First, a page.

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Clin Epigenetics. 2019 Nov 27;11(1):164. doi: 10.1186/s13148-019-0755-5.

Alzheimer's disease-associated (hydroxy)methylomic changes in the brain and blood.

Author information

1
School for Mental Health and Neuroscience (MHeNS), Department of Psychiatry and Neuropsychology, Maastricht University, P.O. Box 616, 6200, MD, Maastricht, the Netherlands.
2
Department of Psychiatry and Psychotherapy, University Medical Center Göttingen, 37075, Göttingen, Germany.
3
University of Exeter Medical School, University of Exeter, Exeter, UK.
4
Division of Neurogenetics and Molecular Psychiatry, Department of Psychiatry and Psychotherapy, University of Cologne, Medical Faculty, 50937, Cologne, Germany.
5
Department of Neurodegeneration and Gerontopsychiatry, University of Bonn, 53127, Bonn, Germany.
6
Department of Bioinformatics-BiGCaT, Maastricht University, Maastricht, The Netherlands.
7
German Center for Neurodegenerative Diseases (DZNE), 53127, Bonn, Germany.
8
Institute of Human Genetics, University of Bonn, 53127, Bonn, Germany.
9
Department of Genomics, Life & Brain Center, University of Bonn, 53127, Bonn, Germany.
10
Division of Medical Genetics, University Hospital and Department of Biomedicine, University of Basel, CH-4058, Basel, Switzerland.
11
Institute of Social Medicine, Occupational Health and Public Health, University of Leipzig, 04103, Leipzig, Germany.
12
Department of Psychiatry and Psychotherapy, University of Cologne, Medical Faculty, 50937, Cologne, Germany.
13
Department of Psychiatry and Division of Medical Psychology, University of Bonn, 53105, Bonn, Germany.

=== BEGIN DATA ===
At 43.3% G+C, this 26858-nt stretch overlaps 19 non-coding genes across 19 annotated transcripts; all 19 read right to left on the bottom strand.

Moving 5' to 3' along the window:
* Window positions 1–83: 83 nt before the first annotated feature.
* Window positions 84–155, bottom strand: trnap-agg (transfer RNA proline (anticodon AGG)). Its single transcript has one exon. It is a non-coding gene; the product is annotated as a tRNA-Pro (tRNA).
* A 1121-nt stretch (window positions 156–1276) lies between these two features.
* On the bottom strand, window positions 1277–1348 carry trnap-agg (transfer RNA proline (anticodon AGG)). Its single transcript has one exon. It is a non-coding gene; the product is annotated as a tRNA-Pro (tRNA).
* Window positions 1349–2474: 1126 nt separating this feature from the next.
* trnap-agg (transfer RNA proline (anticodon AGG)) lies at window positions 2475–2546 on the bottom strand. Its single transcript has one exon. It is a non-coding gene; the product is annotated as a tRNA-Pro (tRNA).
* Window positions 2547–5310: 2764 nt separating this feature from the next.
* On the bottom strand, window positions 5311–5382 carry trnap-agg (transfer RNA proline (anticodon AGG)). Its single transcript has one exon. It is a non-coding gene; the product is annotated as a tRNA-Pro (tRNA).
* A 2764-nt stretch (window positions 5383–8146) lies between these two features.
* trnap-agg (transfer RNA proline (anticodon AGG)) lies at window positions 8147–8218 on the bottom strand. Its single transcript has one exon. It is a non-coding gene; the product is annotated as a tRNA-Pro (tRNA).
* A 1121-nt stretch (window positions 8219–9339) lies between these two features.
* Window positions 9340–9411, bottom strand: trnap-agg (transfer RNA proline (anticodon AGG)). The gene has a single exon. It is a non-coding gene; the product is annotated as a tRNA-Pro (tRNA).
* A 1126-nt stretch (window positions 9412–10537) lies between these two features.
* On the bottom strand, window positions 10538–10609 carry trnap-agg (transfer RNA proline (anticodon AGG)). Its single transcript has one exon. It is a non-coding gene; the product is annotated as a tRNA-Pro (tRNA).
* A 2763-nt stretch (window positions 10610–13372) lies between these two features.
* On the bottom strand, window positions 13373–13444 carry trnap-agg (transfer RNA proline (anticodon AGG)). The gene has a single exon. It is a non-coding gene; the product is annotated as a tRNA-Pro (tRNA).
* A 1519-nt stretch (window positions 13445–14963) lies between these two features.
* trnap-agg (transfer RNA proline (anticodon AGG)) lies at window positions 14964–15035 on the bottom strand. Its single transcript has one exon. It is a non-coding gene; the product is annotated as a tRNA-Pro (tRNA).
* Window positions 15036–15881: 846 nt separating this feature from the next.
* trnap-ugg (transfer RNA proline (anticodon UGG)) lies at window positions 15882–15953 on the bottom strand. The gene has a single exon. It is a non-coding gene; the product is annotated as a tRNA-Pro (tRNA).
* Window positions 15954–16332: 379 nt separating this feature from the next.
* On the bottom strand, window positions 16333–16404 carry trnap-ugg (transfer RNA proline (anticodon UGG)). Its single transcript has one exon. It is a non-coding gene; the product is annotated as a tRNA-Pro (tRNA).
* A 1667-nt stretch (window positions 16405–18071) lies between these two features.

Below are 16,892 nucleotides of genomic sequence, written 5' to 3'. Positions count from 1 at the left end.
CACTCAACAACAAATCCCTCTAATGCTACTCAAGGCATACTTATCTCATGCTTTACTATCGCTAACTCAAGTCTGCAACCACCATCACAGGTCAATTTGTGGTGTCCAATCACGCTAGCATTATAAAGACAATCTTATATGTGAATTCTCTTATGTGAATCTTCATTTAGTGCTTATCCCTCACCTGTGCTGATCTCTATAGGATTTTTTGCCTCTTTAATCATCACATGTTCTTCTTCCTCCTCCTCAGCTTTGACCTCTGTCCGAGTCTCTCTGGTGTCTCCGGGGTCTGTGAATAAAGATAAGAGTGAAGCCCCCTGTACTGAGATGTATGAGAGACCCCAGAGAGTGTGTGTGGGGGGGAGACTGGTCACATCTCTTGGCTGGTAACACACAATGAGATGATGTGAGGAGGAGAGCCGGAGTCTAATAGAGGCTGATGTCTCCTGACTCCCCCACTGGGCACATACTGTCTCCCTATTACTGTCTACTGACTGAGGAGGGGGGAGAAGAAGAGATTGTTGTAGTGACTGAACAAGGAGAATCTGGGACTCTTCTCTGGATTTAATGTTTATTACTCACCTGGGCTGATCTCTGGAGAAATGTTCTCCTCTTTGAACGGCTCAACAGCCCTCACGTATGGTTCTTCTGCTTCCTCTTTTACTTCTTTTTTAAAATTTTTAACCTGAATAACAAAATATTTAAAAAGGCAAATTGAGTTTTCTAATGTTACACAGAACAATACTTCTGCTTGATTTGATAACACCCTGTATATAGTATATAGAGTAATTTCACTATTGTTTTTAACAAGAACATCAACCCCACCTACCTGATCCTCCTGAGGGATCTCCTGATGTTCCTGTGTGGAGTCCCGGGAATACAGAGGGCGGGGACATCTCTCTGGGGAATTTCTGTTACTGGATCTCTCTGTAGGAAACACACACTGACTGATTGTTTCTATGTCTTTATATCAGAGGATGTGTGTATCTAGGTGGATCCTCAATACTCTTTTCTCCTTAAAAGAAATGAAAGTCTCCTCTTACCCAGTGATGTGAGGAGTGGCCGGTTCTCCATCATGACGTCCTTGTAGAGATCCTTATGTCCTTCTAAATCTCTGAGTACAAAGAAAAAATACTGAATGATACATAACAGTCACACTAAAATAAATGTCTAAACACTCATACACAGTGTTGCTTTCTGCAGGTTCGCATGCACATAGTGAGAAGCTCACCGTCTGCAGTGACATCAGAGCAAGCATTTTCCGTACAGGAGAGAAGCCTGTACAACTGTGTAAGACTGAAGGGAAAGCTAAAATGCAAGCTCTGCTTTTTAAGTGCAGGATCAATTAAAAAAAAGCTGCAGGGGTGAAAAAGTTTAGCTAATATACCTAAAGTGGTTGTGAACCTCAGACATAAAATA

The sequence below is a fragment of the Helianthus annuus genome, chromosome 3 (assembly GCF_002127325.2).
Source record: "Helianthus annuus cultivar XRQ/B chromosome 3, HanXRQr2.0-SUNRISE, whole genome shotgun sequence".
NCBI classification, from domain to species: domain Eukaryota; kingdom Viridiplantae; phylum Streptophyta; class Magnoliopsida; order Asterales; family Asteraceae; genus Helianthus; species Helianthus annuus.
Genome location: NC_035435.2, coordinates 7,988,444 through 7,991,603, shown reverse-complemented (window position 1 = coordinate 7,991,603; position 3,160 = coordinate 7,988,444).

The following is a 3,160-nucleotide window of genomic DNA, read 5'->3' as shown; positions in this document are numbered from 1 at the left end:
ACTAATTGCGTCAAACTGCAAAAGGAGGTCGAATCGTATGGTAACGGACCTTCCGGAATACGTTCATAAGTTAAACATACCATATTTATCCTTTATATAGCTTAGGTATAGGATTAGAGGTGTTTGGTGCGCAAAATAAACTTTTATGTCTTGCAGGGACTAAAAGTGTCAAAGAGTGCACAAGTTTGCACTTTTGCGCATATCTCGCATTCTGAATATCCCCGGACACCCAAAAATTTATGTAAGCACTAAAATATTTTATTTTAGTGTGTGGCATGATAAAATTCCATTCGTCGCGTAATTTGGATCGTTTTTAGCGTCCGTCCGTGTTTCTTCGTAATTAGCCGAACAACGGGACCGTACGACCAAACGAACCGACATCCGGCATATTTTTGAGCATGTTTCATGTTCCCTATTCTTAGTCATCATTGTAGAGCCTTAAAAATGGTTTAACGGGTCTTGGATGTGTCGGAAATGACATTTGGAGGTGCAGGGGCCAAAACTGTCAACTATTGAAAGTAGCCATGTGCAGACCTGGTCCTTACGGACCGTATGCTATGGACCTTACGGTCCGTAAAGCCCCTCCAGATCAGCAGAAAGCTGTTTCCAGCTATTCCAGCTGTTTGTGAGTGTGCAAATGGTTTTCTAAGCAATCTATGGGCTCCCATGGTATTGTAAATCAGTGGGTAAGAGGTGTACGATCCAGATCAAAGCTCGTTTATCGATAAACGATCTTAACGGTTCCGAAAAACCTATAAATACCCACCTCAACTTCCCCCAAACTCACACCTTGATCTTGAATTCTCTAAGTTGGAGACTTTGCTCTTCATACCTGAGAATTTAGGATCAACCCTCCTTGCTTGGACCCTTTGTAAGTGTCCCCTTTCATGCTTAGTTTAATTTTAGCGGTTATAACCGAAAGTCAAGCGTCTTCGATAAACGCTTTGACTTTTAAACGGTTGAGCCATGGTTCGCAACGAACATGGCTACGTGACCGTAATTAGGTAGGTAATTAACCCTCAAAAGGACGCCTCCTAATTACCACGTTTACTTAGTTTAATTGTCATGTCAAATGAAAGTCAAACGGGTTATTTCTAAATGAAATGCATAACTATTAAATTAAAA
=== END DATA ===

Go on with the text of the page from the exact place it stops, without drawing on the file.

14
Luxembourg Centre for Systems Biomedicine (LCSB), University of Luxembourg, Esch-sur-Alzette, Luxembourg.
15
Moscow Institute of Physics and Technology, Dolgoprudny, Moscow, Russian Federation.
16
CIC bioGUNE, Bizkaia Technology Park, 801 Building, 48160, Derio, Spain.
17
IKERBASQUE, Basque Foundation for Science, Dolgoprudny, Bilbao, Spain.
18
L.J. Roberts Center for Alzheimer's Research Banner Sun Health Research Institute, Sun City, AZ, USA.
19
Biodesign Institute, Neurodegenerative Disease Research Center, Arizona State University, Tempe, AZ, USA.
20
Institute of Psychiatry, King's College London, London, UK.
21
School for Mental Health and Neuroscience (MHeNS), Department of Psychiatry and Neuropsychology, Maastricht University, P.O. Box 616, 6200, MD, Maastricht, the Netherlands. d.vandenhove@maastrichtuniversity.nl.
22
Department of Psychiatry, Psychosomatics and Psychotherapy, University of Würzburg, Würzburg, Germany. d.vandenhove@maastrichtuniversity.nl.

Abstract

BACKGROUND:

Late-onset Alzheimer's disease (AD) is a complex multifactorial affliction, the pathogenesis of which is thought to involve gene-environment interactions that might be captured in the epigenome. The present study investigated epigenome-wide patterns of DNA methylation (5-methylcytosine, 5mC) and hydroxymethylation (5-hydroxymethylcytosine, 5hmC), as well as the abundance of unmodified cytosine (UC), in relation to AD.

RESULTS:

We identified epigenetic differences in AD patients (n = 45) as compared to age-matched controls (n = 35) in the middle temporal gyrus, pertaining to genomic regions close to or overlapping with genes such as OXT (- 3.76% 5mC, pŠidák = 1.07E-06), CHRNB1 (+ 1.46% 5hmC, pŠidák = 4.01E-04), RHBDF2 (- 3.45% UC, pŠidák = 4.85E-06), and C3 (- 1.20% UC, pŠidák = 1.57E-03). In parallel, in an independent cohort, we compared the blood methylome of converters to AD dementia (n = 54) and non-converters (n = 42), at a preclinical stage. DNA methylation in the same region of the OXT promoter as found in the brain was found to be associated with subsequent conversion to AD dementia in the blood of elderly, non-demented individuals (+ 3.43% 5mC, pŠidák = 7.14E-04).

CONCLUSIONS:

The implication of genome-wide significant differential methylation of OXT, encoding oxytocin, in two independent cohorts indicates it is a promising target for future studies on early biomarkers and novel therapeutic strategies in AD.

KEYWORDS:

Alzheimer’s disease; Blood; Brain; DNA hydroxymethylation; DNA methylation; Epigenetics; Middle temporal gyrus

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